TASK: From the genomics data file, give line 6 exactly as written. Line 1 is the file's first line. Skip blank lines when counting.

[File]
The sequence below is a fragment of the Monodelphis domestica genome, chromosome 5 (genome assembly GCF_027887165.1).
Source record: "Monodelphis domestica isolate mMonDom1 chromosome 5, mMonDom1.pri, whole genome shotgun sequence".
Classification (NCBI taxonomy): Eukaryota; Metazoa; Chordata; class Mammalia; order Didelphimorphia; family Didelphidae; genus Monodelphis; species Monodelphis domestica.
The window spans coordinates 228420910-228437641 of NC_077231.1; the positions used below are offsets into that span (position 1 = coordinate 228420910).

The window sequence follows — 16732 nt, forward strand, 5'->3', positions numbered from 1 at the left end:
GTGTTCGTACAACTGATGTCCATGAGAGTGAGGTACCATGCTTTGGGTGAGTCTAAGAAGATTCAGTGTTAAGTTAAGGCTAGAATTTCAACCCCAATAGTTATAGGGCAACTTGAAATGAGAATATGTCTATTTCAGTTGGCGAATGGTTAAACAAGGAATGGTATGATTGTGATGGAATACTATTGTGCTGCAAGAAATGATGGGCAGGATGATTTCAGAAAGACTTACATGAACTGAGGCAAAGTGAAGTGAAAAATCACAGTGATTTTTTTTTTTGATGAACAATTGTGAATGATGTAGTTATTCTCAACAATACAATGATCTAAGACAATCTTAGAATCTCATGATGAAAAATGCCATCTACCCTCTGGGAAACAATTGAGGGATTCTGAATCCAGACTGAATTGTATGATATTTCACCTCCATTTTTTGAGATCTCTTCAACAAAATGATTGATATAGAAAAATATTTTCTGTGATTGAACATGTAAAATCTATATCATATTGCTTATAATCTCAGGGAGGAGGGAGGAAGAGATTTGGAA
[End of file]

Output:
GTGTTCGTACAACTGATGTCCATGAGAGTGAGGTACCATGCTTTGGGTGAGTCTAAGAAGATTCAGTGTTAAGTTAAGGCTAGAATTTCAACCCCAATAGTTATAGGGCAACTTGAAATGAGAATATGTCTATTTCAGTTGGCGAATGGTTAAACAAGGAATGGTATGATTGTGATGGAATACTATTGTGCTGCAAGAAATGATGGGCAGGATGATTTCAGAAAGACTTACATGAACTGAGGCAAAGTGAAGTGAAAAATCACAGTGATTTTTTTTTTTGATGAACAATTGTGAATGATGTAGTTATTCTCAACAATACAATGATCTAAGACAATCTTAGAATCTCATGATGAAAAATGCCATCTACCCTCTGGGAAACAATTGAGGGATTCTGAATCCAGACTGAATTGTATGATATTTCACCTCCATTTTTTGAGATCTCTTCAACAAAATGATTGATATAGAAAAATATTTTCTGTGATTGAACATGTAAAATCTATATCATATTGCTTATAATCTCAGGGAGGAGGGAGGAAGAGATTTGGAA